{
"_id" : ObjectId("59a47286cfa9a3a73e51e75c"),
"theaterId" : 104,
"location" : {
"address" : {
"street1" : "5000 W 147th St",
"city" : "Hawthorne",
"state" : "CA",
"zipcode" : "90250"
},
"geo" : {
"type" : "Point",
"coordinates" : [
-118.36559,
33.897167
]
}
}
}

The following example creates a 2dsphere index on the location.geo field:

Important

Attempting to create a geospatial index on a field that is covered by a geospatial index will result in an error.

// if an existing geo index exists, this will error
try {
String resultCreateIndex = collection.createIndex(Indexes.geo2dsphere("location.geo"));
System.out.println(String.format("Index created: %s", resultCreateIndex));
} catch (MongoCommandException e) {
if (e.getErrorCodeName().equals("IndexOptionsConflict"))
System.out.println("there's an existing text index with different options");
}

The following is an example of a geospatial query using the "location.geo" index.

// MongoDB Headquarters in NY, NY.
Point refPoint = new Point(new Position(-73.98456, 40.7612));
Bson filter = near("location.geo", refPoint, 1000.0, 0.0);
FindIterable<Document> cursor = collection.find(filter);

MongoDB also supports 2d indexes for calculating distances on a Euclidean plane and for working with the "legacy coordinate pairs" syntax used in MongoDB 2.2 and earlier. See the Geospatial Queries page in the MongoDB server manual for more information.

Unique indexes ensure that the indexed fields do not store duplicate values. By default, MongoDB creates a unique index on the _id field during the creation of a collection. To create a unique index, specify the field or combination of fields that you want to prevent duplication on and set the unique option to true.

The following example creates a unique, descending index on the theaterId field:

// this will fail if any duplicate values exist on the field you are indexing
try {
IndexOptions indexOptions = new IndexOptions().unique(true);
String resultCreateIndex = collection.createIndex(Indexes.descending("theaterId"), indexOptions);
System.out.println(String.format("Index created: %s", resultCreateIndex));
} catch (DuplicateKeyException e) {
System.out.printf("duplicate field values encountered, couldn't create index: \t%s\n", e);
}
Important

If you perform a write operation that stores a duplicate value that violates the unique index, the MongoDB Java driver will raise a DuplicateKeyException, and MongoDB will throw an error resembling the following:

E11000 duplicate key error index

Refer to the Unique Indexes page in the MongoDB server manual for more information.

You can remove any unused index except the default unique index on the _id field.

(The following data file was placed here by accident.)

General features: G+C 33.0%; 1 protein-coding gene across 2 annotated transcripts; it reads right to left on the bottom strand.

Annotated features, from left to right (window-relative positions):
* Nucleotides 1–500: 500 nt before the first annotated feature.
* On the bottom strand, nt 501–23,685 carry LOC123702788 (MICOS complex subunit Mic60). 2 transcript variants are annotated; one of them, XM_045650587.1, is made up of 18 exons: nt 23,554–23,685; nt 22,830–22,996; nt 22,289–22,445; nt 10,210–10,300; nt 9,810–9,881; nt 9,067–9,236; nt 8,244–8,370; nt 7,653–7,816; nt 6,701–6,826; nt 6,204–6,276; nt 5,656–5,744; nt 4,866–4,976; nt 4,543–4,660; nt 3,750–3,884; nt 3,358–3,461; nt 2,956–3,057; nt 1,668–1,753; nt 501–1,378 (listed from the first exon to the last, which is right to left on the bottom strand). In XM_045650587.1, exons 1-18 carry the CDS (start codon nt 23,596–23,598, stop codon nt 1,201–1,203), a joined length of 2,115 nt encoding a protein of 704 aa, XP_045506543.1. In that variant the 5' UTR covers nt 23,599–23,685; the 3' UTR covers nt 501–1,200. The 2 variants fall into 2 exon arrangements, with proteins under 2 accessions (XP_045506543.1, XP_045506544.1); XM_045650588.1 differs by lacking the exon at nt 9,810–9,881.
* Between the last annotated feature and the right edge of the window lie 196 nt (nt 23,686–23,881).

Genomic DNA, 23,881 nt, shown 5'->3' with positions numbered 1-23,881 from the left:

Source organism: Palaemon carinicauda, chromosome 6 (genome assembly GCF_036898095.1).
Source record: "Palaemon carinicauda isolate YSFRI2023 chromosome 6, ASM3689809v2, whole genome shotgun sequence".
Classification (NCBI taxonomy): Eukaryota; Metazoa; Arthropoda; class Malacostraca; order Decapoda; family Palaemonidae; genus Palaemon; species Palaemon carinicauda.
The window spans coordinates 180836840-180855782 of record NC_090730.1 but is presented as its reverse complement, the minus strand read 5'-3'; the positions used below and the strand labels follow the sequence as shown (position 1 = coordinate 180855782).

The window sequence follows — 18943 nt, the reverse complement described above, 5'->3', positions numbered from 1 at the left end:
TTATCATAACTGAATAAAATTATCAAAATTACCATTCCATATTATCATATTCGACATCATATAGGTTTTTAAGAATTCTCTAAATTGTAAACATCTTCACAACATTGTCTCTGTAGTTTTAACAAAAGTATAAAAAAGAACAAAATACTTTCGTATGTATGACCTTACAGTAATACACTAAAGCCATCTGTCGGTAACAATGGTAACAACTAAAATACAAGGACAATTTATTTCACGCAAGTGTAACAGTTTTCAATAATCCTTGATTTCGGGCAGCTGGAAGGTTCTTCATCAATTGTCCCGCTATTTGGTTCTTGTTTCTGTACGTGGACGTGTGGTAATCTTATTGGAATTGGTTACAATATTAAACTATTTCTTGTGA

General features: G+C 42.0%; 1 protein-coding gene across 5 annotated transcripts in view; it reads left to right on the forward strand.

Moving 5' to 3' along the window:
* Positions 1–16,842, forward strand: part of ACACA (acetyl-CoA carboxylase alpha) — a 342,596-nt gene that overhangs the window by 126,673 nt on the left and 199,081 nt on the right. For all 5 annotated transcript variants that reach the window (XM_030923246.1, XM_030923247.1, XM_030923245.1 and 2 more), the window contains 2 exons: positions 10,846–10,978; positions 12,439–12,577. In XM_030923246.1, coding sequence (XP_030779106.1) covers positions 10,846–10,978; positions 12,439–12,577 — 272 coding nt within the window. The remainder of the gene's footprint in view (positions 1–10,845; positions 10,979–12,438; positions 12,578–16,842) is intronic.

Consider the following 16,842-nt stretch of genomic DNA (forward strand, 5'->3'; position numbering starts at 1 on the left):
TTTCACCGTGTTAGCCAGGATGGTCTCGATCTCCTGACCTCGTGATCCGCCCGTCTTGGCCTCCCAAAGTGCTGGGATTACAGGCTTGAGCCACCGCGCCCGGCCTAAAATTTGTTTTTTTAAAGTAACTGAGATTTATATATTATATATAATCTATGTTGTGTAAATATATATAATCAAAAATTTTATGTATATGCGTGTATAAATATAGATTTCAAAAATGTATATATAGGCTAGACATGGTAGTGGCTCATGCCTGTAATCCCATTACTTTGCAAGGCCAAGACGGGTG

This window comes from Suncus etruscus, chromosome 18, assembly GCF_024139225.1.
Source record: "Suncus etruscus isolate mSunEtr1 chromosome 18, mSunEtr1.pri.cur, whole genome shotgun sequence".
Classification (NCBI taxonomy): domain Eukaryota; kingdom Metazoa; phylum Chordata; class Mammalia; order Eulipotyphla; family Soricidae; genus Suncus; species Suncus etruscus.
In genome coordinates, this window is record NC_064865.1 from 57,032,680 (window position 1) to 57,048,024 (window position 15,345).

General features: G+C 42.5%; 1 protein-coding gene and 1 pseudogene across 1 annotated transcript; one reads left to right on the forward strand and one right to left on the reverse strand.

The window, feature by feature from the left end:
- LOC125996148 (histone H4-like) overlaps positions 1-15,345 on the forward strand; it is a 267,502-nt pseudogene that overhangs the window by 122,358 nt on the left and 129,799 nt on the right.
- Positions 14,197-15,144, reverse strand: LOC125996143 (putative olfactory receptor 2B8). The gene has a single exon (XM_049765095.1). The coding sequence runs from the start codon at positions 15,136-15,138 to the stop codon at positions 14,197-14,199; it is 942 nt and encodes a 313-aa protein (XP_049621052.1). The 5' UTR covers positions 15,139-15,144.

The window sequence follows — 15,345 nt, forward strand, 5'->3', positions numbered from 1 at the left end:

The following sections show the ways to remove indexes:

  • Using an index specification document
  • Using an indexed name field
  • Using a wildcard character to remove all indexes

Pass an index specification document to the dropIndex() method to remove an index from a collection. An index specification document is a Bson instance that specifies the type of index on a specified field.

The following snippet removes an ascending index on the title field in a collection:

collection.dropIndex(Indexes.ascending("title"));
Important

If you want to drop a text index, you must use the name of the index instead. See the Remove an Index Using a Name Field section for details.

Pass the name field of the index to the dropIndex() method to remove an index from a collection.

If you need to find the name of your index, use the listIndexes() method to see the value of the name fields in your indexes.

The following snippet retrieves and prints all the indexes in a collection:

collection.listIndexes().forEach(doc -> System.out.println(doc.toJson()));

If you call listIndex() on a collection that contains a text index, the output might resemble the following:

{ "v": 2, "key": {"_id": 1}, "name": "_id_" }
{ "v": 2, "key": {"_fts": "text", "_ftsx": 1}, "name": "title_text", "weights": {"title": 1},
"default_language": "english", "language_override": "language", "textIndexVersion": 3 }

This output tells us the names of the existing indexes are "_id" and "title_text".

The following snippet removes the "title_text" index from the collection:

collection.dropIndex("title_text");
Note

You cannot remove a single field from a compound text index. You must drop the entire index and create a new one to update the indexed fields.

Starting with MongoDB 4.2, you can drop all indexes by calling the dropIndexes() method on your collection:

collection.dropIndexes();

For prior versions of MongoDB, pass "*" as a parameter to your call to dropIndex() on your collection:

collection.dropIndex("*");

For more information on the methods in this section, see the following API Documentation: